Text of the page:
I will continue to update this lesson answer any questions you have.
Get a better understanding of 8 keywords on the topic of racism, bias, and social justice to help you speak confidently on these topics in English.
In this video you’ll learn:
- Bias (Minute 4:30)
- Discrimination (Minute 7:03)
- Microaggression (Minute 7:50)
- Examples of microaggressions (Minute 8:50)
- Systemic racism (Minute 10:09)
- People of color (Minute 10:54)
- Social justice (Minute 11:12)
- White privilege (Minute 12:14)
- Ally (Minute 12:43)
In this video, I also mention these lessons and resources:
- How to Express Your Ideas in English
- Powerful Listening — Signals of Listening in English (Available 10 June 2020)
- Yes! Magazine: 10 Examples that Prove White Privilege Exists
- Microaggressions in the Classroom (not mentioned in the video but very helpful to better understand)
More Vocabulary for Confident Conversations:
I want you to feel confident in the words you use to express your feelings, ideas, and stories.
On the topic of racism and social justice, I recommend this helpful video from JamesESL.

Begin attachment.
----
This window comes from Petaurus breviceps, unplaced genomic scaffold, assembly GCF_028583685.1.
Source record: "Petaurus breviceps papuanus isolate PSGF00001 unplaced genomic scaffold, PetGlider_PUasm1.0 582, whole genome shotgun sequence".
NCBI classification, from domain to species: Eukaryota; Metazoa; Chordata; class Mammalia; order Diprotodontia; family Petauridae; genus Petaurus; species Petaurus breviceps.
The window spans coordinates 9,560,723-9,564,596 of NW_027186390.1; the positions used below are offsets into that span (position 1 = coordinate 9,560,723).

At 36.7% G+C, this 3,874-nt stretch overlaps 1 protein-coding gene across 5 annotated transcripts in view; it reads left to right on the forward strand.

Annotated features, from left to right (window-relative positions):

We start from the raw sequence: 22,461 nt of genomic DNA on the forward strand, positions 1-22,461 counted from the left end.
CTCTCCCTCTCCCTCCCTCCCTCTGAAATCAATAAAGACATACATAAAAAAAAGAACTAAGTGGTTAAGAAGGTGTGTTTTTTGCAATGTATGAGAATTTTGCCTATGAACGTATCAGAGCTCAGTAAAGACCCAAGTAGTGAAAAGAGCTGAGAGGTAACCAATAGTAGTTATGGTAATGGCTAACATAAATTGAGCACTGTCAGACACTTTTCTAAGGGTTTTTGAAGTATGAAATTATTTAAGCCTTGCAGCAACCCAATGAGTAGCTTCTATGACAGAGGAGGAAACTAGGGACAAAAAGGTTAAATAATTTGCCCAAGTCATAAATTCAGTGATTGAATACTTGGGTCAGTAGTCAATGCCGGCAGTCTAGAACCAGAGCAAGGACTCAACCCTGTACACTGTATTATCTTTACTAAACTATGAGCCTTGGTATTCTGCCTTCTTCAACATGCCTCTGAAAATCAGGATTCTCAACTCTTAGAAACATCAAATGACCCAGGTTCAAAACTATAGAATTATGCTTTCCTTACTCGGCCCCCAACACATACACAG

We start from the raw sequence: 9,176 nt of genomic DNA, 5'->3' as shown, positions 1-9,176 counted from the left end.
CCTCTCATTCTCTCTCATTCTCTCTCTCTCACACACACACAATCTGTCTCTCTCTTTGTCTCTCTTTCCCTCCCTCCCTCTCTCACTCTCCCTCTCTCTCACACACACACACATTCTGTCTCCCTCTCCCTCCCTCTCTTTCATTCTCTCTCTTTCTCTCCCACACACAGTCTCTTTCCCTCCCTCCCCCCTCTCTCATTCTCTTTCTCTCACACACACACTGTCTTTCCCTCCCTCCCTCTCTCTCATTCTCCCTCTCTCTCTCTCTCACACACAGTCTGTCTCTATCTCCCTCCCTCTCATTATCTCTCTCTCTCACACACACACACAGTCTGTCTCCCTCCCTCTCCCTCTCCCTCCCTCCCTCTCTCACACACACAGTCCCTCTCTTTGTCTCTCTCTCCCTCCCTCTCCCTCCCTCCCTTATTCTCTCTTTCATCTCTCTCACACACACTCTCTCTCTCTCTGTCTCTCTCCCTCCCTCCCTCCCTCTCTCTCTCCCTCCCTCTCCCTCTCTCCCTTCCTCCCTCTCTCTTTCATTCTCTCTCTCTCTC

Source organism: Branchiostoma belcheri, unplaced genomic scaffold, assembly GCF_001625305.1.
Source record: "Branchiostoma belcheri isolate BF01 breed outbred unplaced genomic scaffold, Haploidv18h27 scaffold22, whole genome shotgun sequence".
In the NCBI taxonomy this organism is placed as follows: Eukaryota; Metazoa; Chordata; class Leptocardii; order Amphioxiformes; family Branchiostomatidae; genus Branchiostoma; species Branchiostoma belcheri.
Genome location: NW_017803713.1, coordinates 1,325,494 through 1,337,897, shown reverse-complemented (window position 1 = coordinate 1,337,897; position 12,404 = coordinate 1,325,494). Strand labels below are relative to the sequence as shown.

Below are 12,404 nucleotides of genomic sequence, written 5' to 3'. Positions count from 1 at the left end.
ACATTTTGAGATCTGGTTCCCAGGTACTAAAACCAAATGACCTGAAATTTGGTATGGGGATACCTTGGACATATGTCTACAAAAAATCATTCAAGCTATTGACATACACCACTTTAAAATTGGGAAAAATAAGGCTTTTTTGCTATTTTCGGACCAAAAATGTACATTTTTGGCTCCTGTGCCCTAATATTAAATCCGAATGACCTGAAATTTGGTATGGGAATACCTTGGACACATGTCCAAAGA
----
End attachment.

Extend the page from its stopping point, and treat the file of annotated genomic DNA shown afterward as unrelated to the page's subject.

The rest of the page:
He clearly demonstrates the meaning of words such as racism, sexism, biased, prejudiced, and more. It’s a must-watch.
Plus, here is a list of words from the video and several more that you may be hearing/reading right now:
- BIPOC: An acronym for Black, Indigenous, and People of Color.
- WOC: An acronym for Women of Color.
- Indigenous: People and/or things that live or come from a particular region or environment. For example indigenous people, indigenous languages, indigenous culture, indigenous plants, etc.
- Social justice: Equal/equitable access to wealth, opportunities, and privileges within a society.
- Microaggression(s): A comment or action that subtly and perhaps unintentionally expresses a prejudiced attitude toward a member of a marginalized group.
- Prejudice: An unfair (and potentially) harmful feeling, dislike, or judgment against someone or something.
- Marginalized: To put someone in a powerless position.
- Racism: Violence or bad treatment against someone because of their race.